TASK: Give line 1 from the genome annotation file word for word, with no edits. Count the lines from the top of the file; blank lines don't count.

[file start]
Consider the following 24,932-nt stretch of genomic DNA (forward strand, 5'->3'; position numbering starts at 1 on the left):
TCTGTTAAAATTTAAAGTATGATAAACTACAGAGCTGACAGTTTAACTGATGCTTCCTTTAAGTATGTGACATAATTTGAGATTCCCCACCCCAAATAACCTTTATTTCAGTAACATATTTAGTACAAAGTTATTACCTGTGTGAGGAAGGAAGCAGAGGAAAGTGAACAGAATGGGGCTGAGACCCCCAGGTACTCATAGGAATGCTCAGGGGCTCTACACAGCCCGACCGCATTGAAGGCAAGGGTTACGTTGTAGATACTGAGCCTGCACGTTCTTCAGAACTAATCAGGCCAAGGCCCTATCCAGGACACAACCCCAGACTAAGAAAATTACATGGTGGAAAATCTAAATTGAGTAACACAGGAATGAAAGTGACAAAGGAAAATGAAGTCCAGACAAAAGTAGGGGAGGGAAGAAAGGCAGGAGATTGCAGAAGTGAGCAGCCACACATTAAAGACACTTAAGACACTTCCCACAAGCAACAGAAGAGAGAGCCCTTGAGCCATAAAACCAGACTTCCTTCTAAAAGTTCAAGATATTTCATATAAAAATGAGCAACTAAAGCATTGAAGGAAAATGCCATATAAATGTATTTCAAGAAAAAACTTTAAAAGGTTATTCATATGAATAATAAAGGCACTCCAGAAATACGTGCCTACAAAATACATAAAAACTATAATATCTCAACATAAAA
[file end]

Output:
Consider the following 24,932-nt stretch of genomic DNA (forward strand, 5'->3'; position numbering starts at 1 on the left):